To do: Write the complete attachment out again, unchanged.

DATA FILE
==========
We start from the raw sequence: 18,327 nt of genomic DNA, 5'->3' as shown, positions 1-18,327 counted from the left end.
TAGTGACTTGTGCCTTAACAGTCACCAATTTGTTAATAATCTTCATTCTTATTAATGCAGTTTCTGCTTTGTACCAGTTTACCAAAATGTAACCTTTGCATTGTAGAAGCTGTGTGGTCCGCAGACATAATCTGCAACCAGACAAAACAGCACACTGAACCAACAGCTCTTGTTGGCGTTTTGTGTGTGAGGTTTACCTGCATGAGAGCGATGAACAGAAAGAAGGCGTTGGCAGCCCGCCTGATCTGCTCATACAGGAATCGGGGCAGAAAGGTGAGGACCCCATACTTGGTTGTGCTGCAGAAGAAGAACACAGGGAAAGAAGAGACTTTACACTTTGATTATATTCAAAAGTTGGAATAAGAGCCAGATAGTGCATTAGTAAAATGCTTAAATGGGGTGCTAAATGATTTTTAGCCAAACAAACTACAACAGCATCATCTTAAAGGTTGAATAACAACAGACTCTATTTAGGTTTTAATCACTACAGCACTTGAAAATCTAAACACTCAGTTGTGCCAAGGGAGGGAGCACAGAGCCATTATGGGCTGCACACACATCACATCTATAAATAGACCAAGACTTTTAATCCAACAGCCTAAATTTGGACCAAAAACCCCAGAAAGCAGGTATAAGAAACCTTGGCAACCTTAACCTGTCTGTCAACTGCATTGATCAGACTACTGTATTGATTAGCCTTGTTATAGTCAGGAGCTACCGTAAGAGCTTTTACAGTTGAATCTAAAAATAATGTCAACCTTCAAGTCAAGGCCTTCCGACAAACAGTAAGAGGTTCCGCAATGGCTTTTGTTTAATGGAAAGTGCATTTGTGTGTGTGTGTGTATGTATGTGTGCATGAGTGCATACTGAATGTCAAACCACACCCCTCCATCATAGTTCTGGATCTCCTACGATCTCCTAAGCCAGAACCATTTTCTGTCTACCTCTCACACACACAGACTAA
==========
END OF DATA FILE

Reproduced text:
We start from the raw sequence: 18,327 nt of genomic DNA, 5'->3' as shown, positions 1-18,327 counted from the left end.
TAGTGACTTGTGCCTTAACAGTCACCAATTTGTTAATAATCTTCATTCTTATTAATGCAGTTTCTGCTTTGTACCAGTTTACCAAAATGTAACCTTTGCATTGTAGAAGCTGTGTGGTCCGCAGACATAATCTGCAACCAGACAAAACAGCACACTGAACCAACAGCTCTTGTTGGCGTTTTGTGTGTGAGGTTTACCTGCATGAGAGCGATGAACAGAAAGAAGGCGTTGGCAGCCCGCCTGATCTGCTCATACAGGAATCGGGGCAGAAAGGTGAGGACCCCATACTTGGTTGTGCTGCAGAAGAAGAACACAGGGAAAGAAGAGACTTTACACTTTGATTATATTCAAAAGTTGGAATAAGAGCCAGATAGTGCATTAGTAAAATGCTTAAATGGGGTGCTAAATGATTTTTAGCCAAACAAACTACAACAGCATCATCTTAAAGGTTGAATAACAACAGACTCTATTTAGGTTTTAATCACTACAGCACTTGAAAATCTAAACACTCAGTTGTGCCAAGGGAGGGAGCACAGAGCCATTATGGGCTGCACACACATCACATCTATAAATAGACCAAGACTTTTAATCCAACAGCCTAAATTTGGACCAAAAACCCCAGAAAGCAGGTATAAGAAACCTTGGCAACCTTAACCTGTCTGTCAACTGCATTGATCAGACTACTGTATTGATTAGCCTTGTTATAGTCAGGAGCTACCGTAAGAGCTTTTACAGTTGAATCTAAAAATAATGTCAACCTTCAAGTCAAGGCCTTCCGACAAACAGTAAGAGGTTCCGCAATGGCTTTTGTTTAATGGAAAGTGCATTTGTGTGTGTGTGTGTATGTATGTGTGCATGAGTGCATACTGAATGTCAAACCACACCCCTCCATCATAGTTCTGGATCTCCTACGATCTCCTAAGCCAGAACCATTTTCTGTCTACCTCTCACACACACAGACTAA